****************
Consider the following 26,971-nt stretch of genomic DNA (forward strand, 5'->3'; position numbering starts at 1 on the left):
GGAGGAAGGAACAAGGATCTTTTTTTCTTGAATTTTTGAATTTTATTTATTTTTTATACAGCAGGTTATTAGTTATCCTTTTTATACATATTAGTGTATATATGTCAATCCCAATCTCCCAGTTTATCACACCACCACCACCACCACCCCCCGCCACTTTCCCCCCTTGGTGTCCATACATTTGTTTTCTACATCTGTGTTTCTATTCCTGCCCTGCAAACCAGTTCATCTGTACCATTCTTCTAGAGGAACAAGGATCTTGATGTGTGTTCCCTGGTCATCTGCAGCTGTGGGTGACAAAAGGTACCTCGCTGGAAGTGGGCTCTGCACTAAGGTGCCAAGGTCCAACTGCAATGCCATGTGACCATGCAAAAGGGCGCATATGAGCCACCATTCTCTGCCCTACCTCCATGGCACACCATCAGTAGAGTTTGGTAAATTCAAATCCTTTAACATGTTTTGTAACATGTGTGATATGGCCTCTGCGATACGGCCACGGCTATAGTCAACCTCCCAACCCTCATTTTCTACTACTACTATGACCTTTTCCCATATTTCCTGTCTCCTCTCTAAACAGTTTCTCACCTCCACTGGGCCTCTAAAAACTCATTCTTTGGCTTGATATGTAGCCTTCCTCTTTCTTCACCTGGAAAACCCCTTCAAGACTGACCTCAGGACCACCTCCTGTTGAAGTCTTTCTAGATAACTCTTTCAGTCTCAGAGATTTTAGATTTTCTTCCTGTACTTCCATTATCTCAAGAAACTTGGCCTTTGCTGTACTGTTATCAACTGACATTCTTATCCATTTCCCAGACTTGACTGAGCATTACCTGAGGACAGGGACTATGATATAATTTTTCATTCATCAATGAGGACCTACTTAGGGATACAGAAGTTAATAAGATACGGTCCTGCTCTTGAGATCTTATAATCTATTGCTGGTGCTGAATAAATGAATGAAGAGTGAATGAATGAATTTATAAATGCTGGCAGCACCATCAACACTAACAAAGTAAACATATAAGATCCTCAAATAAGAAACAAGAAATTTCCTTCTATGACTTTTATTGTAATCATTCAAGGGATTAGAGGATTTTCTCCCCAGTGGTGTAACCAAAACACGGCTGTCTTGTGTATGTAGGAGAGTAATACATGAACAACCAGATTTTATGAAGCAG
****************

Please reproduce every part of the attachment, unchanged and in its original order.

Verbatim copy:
Consider the following 26,971-nt stretch of genomic DNA (forward strand, 5'->3'; position numbering starts at 1 on the left):
GGAGGAAGGAACAAGGATCTTTTTTTCTTGAATTTTTGAATTTTATTTATTTTTTATACAGCAGGTTATTAGTTATCCTTTTTATACATATTAGTGTATATATGTCAATCCCAATCTCCCAGTTTATCACACCACCACCACCACCACCCCCCGCCACTTTCCCCCCTTGGTGTCCATACATTTGTTTTCTACATCTGTGTTTCTATTCCTGCCCTGCAAACCAGTTCATCTGTACCATTCTTCTAGAGGAACAAGGATCTTGATGTGTGTTCCCTGGTCATCTGCAGCTGTGGGTGACAAAAGGTACCTCGCTGGAAGTGGGCTCTGCACTAAGGTGCCAAGGTCCAACTGCAATGCCATGTGACCATGCAAAAGGGCGCATATGAGCCACCATTCTCTGCCCTACCTCCATGGCACACCATCAGTAGAGTTTGGTAAATTCAAATCCTTTAACATGTTTTGTAACATGTGTGATATGGCCTCTGCGATACGGCCACGGCTATAGTCAACCTCCCAACCCTCATTTTCTACTACTACTATGACCTTTTCCCATATTTCCTGTCTCCTCTCTAAACAGTTTCTCACCTCCACTGGGCCTCTAAAAACTCATTCTTTGGCTTGATATGTAGCCTTCCTCTTTCTTCACCTGGAAAACCCCTTCAAGACTGACCTCAGGACCACCTCCTGTTGAAGTCTTTCTAGATAACTCTTTCAGTCTCAGAGATTTTAGATTTTCTTCCTGTACTTCCATTATCTCAAGAAACTTGGCCTTTGCTGTACTGTTATCAACTGACATTCTTATCCATTTCCCAGACTTGACTGAGCATTACCTGAGGACAGGGACTATGATATAATTTTTCATTCATCAATGAGGACCTACTTAGGGATACAGAAGTTAATAAGATACGGTCCTGCTCTTGAGATCTTATAATCTATTGCTGGTGCTGAATAAATGAATGAAGAGTGAATGAATGAATTTATAAATGCTGGCAGCACCATCAACACTAACAAAGTAAACATATAAGATCCTCAAATAAGAAACAAGAAATTTCCTTCTATGACTTTTATTGTAATCATTCAAGGGATTAGAGGATTTTCTCCCCAGTGGTGTAACCAAAACACGGCTGTCTTGTGTATGTAGGAGAGTAATACATGAACAACCAGATTTTATGAAGCAG